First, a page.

CppCon 2016: Embracing Standard C++ for the Windows Runtime—Kenny Kerr & James McNellis

Have you registered for CppCon 2017 in September? Don’t delay – Registration is open now.

While we wait for this year’s event, we’re featuring videos of some of the 100+ talks from CppCon 2016 for you to enjoy. Here is today’s feature:

Embracing Standard C++ for the Windows Runtime

by Kenny Kerr & James McNellis

(watch on YouTube) (watch on Channel 9)

Summary of the talk:

Believe it or not, avoiding language extensions and embracing modern C++ will make it easier for you to write code for Windows. The Universal Windows Platform in Windows 10 provides the ability for developers to write apps for many devices in many languages. To achieve this goal, it uses the Windows Runtime platform technology to expose functionality from the operating system into languages, including C++. Microsoft wants to make the Windows Runtime naturally and easily available to standard C++ developers. "C++/WinRT" (formerly moderncpp.com) is a standard C++ library and toolset currently under development at Microsoft. It includes a standalone compiler, which converts Windows Runtime metadata into a header-only library. The source code uses standard syntax consumable by any C++ compiler, making it easier for developers to use Windows Runtime APIs from C++.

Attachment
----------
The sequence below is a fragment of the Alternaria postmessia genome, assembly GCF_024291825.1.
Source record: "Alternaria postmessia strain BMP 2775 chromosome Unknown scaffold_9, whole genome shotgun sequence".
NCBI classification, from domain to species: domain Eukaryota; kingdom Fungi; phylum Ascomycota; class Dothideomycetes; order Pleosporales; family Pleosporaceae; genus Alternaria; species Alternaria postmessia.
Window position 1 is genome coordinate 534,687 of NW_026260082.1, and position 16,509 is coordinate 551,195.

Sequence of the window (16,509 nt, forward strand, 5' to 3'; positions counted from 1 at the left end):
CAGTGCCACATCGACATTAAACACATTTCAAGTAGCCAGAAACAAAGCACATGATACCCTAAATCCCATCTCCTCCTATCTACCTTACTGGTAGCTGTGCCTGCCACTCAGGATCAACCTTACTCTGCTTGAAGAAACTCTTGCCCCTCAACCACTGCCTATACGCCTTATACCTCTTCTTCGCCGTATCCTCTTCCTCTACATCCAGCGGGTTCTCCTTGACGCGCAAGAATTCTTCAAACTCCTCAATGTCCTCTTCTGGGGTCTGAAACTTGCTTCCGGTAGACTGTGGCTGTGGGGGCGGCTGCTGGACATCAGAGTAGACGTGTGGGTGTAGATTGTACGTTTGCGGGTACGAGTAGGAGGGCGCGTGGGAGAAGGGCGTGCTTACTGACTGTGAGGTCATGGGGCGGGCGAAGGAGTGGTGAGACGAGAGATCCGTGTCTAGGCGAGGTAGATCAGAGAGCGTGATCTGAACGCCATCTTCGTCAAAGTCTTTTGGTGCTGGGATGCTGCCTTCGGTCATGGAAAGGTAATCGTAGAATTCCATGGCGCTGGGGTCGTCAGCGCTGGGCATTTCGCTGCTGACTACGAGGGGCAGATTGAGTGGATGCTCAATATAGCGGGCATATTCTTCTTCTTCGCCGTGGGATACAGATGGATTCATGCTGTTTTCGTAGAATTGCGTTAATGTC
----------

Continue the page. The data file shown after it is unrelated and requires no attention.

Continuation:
We will begin this session with the goals of the "C++/WinRT" project. We'll look at the primitives of the Windows Runtime ABI and how this C++ library provides a natural projection of those primitives. We'll look at how C++11 and C++14 language features make it easier to encapsulate the COM infrastructure that underpins the Windows Runtime. Finally, we'll look at how we've optimized the implementation and discuss how a handful of compiler optimizations can make this C++ library efficient and effective for building a wide range of applications.

C++17 in details: Templates—Bartlomiej Filipek

What's new in C++17?

C++17 in details: Templates

by Bartlomiej Filipek

From the article:

Do you work a lot with templates and meta-programming?
With C++17 we get a few nice improvements: some are quite small, but also there are notable features as well! All in all, the additions should significantly improve writing template code.

Today I wrote about:

  • Template argument deduction for class templates
  • template<auto>
  • Fold expressions
  • constexpr if
  • Plus some smaller, detailed improvements/fixes

BTW: if you’re really brave you can still use concepts! They are merged into GCC so you can play with them even before they are finally published.